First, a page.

LONDON — No one is sugarcoating the coronavirus in the United Kingdom. Experts in the government have revealed that as many as 10,000 might already be infected in the country, with Prime Minister Boris Johnson warning Thursday, "I must level with you, the British public: Many more families are going to lose their loved ones before their time." And yet the U.K. is becoming increasingly isolated in its response to the pandemic. It is one of the only major countries of Western Europe to impose few, if any, restrictions on daily life. The U.K.'s tactics, which are backed by its top team of epidemiologists and behavioral psychologists, have left many here asking: Why do our experts disagree with those in most other countries? The disparity has also highlighted that while "flatten the curve" has become something of a mantra, there is considerable disagreement among experts about the best way to achieve that. The U.K. has emerged somewhat out on its own in the international community. Thursday brought a major shift in its government strategy, moving from the "contain" to the "delay" phase of its plan. That effectively concedes that the virus is here, that it will spread rapidly and widely through society, and the focus should be on slowing it down. The U.K's Electoral Commission said Friday it was postponing more than 300 local elections for 12 months, including the contest to be London mayor which was due to be held on May 7. But still, the government did not introduce measures to close schools, ban large gatherings or sporting events, or impose restrictions on travel, like some had predicted it might. "The most important thing individuals can do to protect themselves remains washing their hands more often," updated guidelines read. "Make sure you cough or sneeze into a tissue, put it in a bin and wash your hands."

Washington Post

In Iran - now facing one of the largest outbreaks of the novel coronavirus outside of China - graves are being dug at an unusual speed in a cemetery in Qom. Iranian authorities downplayed the spread of the virus by incorrectly reporting the death toll and failing to implement preventative measures, like closing holy sites in Qom where visitors were filmed touching and kissing shrines.Eventually, the government began to show more transparency in addressing the crisis, but videos and satellite imagery reveal how the situation quickly worsened after the government’s slow response. Just days after Iran declared its first cases of coronavirus, authorities began digging a pair of trenches for the victims of the disease. Together their lengths are now that of a football field. According to expert analysis, videos and official statements, the graves were dug to address the rising rate of deaths from the virus. This investigation verifies the visual evidence that shows what is going on in Iran amid the coronavirus outbreak and a contradictory government narrative. It lays out a timeline of events, which shows the consequences of the Iranian government’s initial downplaying of the virus’ spread.

By christina capatides

A new study in The Lancet medical journal published Wednesday found that the novel coronavirus lived in the respiratory tracts of some patients for more than five weeks. Some of the patients received antiviral medications but the drugs did not appear to shorten the virus's lifespan. The 19 doctors who authored the study analyzed the medical records of 191 patients in China (135 from Jinyintan Hospital and 56 from Wuhan Pulmonary Hospital), including the demographic, clinical, treatment and laboratory data of 137 coronavirus patients who were discharged and 54 patients who died in the hospital. They found that the virus was present in the bodies of patients with severe disease status for an average of 19 days, and inside the bodies of patients with critical disease status for an average of 24 days. Overall, the virus was detected for an average of 20 days in patients who were eventually discharged from the hospital. In the respiratory tracts of patients who died, coronavirus was detectable until death.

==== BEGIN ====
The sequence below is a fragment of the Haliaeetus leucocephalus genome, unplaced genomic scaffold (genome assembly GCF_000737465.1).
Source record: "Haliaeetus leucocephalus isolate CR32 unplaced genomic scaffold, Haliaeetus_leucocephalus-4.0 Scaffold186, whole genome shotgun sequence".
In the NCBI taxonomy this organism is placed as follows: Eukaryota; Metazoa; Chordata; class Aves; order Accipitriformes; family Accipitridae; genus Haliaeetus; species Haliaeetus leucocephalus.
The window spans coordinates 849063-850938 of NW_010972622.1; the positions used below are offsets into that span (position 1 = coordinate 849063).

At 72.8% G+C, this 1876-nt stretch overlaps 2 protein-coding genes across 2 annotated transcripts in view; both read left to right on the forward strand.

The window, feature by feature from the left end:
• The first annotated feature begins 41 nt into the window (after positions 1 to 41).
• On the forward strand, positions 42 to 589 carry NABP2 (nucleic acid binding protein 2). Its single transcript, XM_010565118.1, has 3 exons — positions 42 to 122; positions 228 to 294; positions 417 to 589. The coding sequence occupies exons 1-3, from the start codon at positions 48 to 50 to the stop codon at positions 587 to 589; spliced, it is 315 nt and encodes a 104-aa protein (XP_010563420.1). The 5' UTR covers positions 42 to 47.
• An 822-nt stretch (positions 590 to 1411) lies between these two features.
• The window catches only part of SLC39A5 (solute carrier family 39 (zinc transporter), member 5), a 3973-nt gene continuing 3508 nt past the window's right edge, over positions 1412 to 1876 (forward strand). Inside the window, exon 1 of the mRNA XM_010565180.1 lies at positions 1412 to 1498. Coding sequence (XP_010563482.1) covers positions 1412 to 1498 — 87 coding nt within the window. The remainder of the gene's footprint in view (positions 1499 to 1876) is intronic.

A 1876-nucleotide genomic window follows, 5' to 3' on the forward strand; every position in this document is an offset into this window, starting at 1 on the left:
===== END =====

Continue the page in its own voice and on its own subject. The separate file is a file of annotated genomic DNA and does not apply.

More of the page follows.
by Christina Wilkie, Dan Mangan

WASHINGTON — President Donald Trump refused to accept any responsibility for the slow rate of coronavirus testing in the United States, saying on Friday that he was “given a set of circumstances” that wasn’t meant for the high numbers of potential COVID-19 infections. “What we’ve done, and one of the reasons people are respecting what we’ve done, is we’ve gotten it done very early, and we’ve also kept a lot of people out,” Trump said during a press conference in the Rose Garden. During the briefing, NBC’s Kristen Welker asked Trump whether he took responsibility for the testing lag, which one member of his own task force called “a failing.” “No, I don’t take responsibility at all. Because we were given a — a set of circumstances, and we were given rules, regulations and specifications from a different time. It wasn’t meant for this kind of — an event with the kind of numbers that we’re talking about,” Trump responded. In reality, America’s low rate of COVID-19 testing has drawn criticism from health experts around the world, who say the slow rate of testing obscures the actual rate of infection in the United States, which is likely far higher than tests have so far confirmed. During the earliest stages of the outbreak, the Centers for Disease Control and Prevention distributed faulty tests to state and local health departments. Once the flawed tests were discovered and discarded, bureaucratic red tape held up the process of granting exemptions to private labs to make their own tests. As criticism of the Trump administration’s coronavirus testing protocol has intensified, and testing in other countries such as South Korea has outpaced the U.S. by orders of magnitude, Trump has sought to shift the blame onto his predecessor, Barack Obama. On Friday, asked about testing rates, Trump brought up the example of the 2009 swine flu, or H1N1 epidemic, in order to criticize Obama and boast of his success. “If you go back to the swine flu, it was nothing like this, they didn’t do testing like this, and they lost approximately 14,000 people. They started thinking about testing when it was far too late,” Trump said. Former Obama administration official Ron Klain, who managed the 2014 Ebola outbreak, disputed Trump’s assessment. “The Obama administration tested 1 million people for H1N1 in the first month after the first US diagnosed case,” Klain tweeted on Thursday. “The first US coronavirus case was 50+ days ago. And we haven’t event tested 10,000 people yet.”